The Paradise threadfin, Polynemus paradiseus is a marine fresh and brackish water fish species of the family Perciformes. This fish is found in Bangladesh, India, Malaysia, Myanmar, Thailand, Pakistan and Cambodia. Only a few studies on P. paradiesus including biology, ecology and dynamics have been conducted. This study focus on the on the Length Frequency Distribution (LFD), length-weight relationships (LWR) and Length Length Relationships (LLRs) of P. paradiseus from the coastal Tetulia River, southern Bangladesh.
Freshwater use for food production is projected to increase substantially in the coming decades with population growth, changing demographics, and shifting diets. Ensuring joint food-water security has prompted efforts to quantify freshwater use for different food products and production methods. However, few analyses quantify freshwater use for seafood production, and those that do use inconsistent water accounting. This inhibits water use comparisons among seafood products or between seafood and agricultural/livestock products.
Phenotypic and genetic parameters were estimated for three body traits (harvest weight, carapace length and standard length) and for adult male morphotypes of the giant freshwater prawn Macrobrachium rosenbergii in a fully pedigreed synthetic population in India. The data set included 9,173 progeny produced over four generations from 162 sires and 234 dams. Variance components and genetic parameters were estimated fitting an animal model using the residual maximum-likelihood methodology.
This chapter analyses the contribution of the Lake Chilwa Basin Climate Change Adaptation Programme (LCBCCAP) in providing alternative livelihoods to people in the basin and most importantly how these activities improved resilience to climatic shocks such as the 2012 lake recession.
One of the defining characteristics of inland fisheries is that they are closely impacted by other essential human activities that rely on the same fresh or brackish water ecosystems, such as hydroelectricity generation and irrigated agriculture. Starting with the premise that an understanding of fisheries' interactions with these external sectors is in itself critical for achieving sustainability of the fisheries, this paper explores the topic of intersectoral governance and outlines an approach to analyzing the intricate and often challenging sector relationships.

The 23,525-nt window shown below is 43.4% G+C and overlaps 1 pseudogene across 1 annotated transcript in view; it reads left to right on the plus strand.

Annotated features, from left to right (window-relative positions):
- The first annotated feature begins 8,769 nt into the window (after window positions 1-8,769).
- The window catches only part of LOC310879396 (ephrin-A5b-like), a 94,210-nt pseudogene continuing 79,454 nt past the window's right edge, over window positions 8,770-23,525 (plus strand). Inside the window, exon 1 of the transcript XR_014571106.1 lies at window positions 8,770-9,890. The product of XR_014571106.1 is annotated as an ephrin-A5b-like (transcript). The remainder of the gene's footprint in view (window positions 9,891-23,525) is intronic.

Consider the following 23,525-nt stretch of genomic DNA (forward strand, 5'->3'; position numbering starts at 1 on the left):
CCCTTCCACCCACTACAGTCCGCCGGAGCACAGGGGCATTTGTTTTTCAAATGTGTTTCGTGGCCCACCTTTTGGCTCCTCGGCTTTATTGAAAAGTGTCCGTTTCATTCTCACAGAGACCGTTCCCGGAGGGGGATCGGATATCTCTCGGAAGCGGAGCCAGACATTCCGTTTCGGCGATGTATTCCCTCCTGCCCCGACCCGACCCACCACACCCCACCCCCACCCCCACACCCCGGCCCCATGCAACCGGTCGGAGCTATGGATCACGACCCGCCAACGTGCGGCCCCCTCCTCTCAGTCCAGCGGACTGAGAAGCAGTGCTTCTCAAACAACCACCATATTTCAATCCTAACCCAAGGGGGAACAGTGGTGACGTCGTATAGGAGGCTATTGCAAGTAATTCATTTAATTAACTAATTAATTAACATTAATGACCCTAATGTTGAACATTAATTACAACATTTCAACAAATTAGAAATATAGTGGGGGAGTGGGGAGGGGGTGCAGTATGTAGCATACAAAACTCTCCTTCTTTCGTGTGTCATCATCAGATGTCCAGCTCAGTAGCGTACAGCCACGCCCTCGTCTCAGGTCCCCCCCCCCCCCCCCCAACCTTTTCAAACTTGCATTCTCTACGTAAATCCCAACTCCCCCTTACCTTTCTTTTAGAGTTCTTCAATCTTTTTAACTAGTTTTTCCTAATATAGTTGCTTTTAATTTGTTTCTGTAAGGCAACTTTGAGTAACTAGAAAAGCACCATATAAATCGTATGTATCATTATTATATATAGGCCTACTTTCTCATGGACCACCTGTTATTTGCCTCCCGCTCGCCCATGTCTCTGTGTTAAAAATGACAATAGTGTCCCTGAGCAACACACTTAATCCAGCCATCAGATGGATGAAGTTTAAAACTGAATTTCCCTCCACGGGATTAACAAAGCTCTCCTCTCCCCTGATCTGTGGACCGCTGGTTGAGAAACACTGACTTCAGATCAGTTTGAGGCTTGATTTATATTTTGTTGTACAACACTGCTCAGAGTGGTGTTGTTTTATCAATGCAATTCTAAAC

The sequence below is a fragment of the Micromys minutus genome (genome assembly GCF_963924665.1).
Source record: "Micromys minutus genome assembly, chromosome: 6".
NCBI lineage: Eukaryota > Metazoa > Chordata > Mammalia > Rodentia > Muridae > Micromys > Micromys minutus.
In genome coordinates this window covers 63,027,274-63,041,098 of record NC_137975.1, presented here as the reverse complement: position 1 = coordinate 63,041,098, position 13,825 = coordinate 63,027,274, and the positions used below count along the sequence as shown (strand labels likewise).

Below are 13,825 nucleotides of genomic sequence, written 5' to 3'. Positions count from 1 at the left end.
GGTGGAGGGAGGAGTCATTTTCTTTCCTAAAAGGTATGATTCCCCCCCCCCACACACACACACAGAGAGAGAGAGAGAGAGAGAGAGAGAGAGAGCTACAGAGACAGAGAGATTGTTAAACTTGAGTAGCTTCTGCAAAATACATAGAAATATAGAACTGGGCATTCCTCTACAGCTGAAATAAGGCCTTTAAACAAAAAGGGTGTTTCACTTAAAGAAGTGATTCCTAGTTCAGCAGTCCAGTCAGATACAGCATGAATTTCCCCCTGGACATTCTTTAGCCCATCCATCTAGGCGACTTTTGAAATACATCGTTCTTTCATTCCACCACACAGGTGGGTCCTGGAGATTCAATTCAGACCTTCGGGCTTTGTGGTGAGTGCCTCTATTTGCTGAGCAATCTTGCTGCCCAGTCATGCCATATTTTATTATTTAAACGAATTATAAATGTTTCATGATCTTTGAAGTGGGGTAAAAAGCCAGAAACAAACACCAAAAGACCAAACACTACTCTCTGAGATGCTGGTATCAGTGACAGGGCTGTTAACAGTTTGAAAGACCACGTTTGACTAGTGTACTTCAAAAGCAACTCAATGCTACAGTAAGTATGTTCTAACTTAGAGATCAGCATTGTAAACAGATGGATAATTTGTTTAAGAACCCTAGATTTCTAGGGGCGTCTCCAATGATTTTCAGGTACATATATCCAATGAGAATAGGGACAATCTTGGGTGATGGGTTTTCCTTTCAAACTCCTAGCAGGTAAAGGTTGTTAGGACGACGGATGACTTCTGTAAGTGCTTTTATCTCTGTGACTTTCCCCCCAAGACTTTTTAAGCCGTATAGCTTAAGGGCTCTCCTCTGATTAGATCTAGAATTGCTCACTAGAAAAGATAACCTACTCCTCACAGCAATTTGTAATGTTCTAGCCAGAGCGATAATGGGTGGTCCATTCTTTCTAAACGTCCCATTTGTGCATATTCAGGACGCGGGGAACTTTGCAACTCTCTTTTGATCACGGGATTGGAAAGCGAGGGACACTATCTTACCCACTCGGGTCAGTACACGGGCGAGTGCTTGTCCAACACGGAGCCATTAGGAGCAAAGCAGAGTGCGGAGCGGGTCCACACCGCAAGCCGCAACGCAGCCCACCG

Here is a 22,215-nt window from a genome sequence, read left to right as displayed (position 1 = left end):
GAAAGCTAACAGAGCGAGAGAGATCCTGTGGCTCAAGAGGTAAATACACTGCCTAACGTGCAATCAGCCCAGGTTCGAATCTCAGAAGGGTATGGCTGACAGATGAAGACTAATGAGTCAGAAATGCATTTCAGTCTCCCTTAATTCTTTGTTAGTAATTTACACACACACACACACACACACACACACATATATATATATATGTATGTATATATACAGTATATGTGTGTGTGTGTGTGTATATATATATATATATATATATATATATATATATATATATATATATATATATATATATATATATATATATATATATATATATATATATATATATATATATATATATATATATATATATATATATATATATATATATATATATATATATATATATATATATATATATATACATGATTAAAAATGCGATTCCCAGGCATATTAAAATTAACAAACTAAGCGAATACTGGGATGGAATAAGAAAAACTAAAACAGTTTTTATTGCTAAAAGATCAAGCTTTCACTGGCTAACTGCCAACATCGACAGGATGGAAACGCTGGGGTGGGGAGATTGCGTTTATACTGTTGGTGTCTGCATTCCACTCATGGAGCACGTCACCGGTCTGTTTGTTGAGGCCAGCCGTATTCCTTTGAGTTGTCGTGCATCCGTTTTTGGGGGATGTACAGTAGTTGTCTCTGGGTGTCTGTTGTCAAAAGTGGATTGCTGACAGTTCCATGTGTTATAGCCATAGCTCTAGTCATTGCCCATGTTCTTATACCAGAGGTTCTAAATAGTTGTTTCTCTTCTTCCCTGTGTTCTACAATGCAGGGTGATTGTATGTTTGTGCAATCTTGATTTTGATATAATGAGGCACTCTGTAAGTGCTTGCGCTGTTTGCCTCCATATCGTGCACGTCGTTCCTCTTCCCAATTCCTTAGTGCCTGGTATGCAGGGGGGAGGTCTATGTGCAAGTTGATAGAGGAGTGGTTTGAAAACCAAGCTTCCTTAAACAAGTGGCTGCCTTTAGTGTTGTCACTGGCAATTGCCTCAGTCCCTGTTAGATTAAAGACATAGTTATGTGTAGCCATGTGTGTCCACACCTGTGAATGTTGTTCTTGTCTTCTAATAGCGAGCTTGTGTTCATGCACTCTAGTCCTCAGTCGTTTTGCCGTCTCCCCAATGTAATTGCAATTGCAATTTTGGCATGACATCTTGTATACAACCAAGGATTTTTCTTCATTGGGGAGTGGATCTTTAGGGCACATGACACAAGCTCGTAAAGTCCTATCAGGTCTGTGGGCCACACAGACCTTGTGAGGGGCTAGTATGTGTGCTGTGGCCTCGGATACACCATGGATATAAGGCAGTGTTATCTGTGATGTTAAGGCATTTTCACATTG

This paper describes the efforts to establish a network of community-conserved areas in the municipality of San Mariano on Luzon, with the dual aim to protect the Philippine crocodile and to improve inland fisheries. The necessary steps to establish a community-conserved area are summarized, and their sustainability assessed.
Dams and the reservoirs they create are increasingly ubiquitous in landscapes throughout the world. They have a major impact on fisheries, presenting both opportunities and constraints.
Freshwater fishery resources are declining in Bangladesh due to over exploitation, anthropogenic causes and inadequate management. To improve sustainability of these resources, a community-based resource management initiative was implemented by Bangladesh's Local Government and Engineering Department. Working in partnership with community-based resource management the communities implemented a variety of management interventions. The purpose of this study is to assess the impact of community-based management on fisheries production and biodiversity.
Although a stenohaline freshwater fish, the stinging catfish Heteropneustes fossilis, is also available in the freshwater fringes of the coastal areas of Bangladesh, the tolerance of this species to variable environmental salinity has not been thoroughly investigated. This study aims to understand salinity tolerance level by monitoring the growth, survival and biochemical parameters of H. fossilis under different salinity exposure for a period of 90 days.
This document provides a description of the general freshwater habitats found throughout the Ayeyarwady Basin. With a wide range of riverine and wetland habitats and high levels of species biodiversity, the Ayeyarwady River remains an ecologically important area and one of the world’s biodiversity hotspots. However, the habitats of the Ayeyarwady River, from the mountain’s rivers in the Eastern Himalayas to the Outer Delta Islands, are increasingly being subjected to intense and growing pressure from habitat loss, degradation and fragmentation, and over-exploitation of natural resources.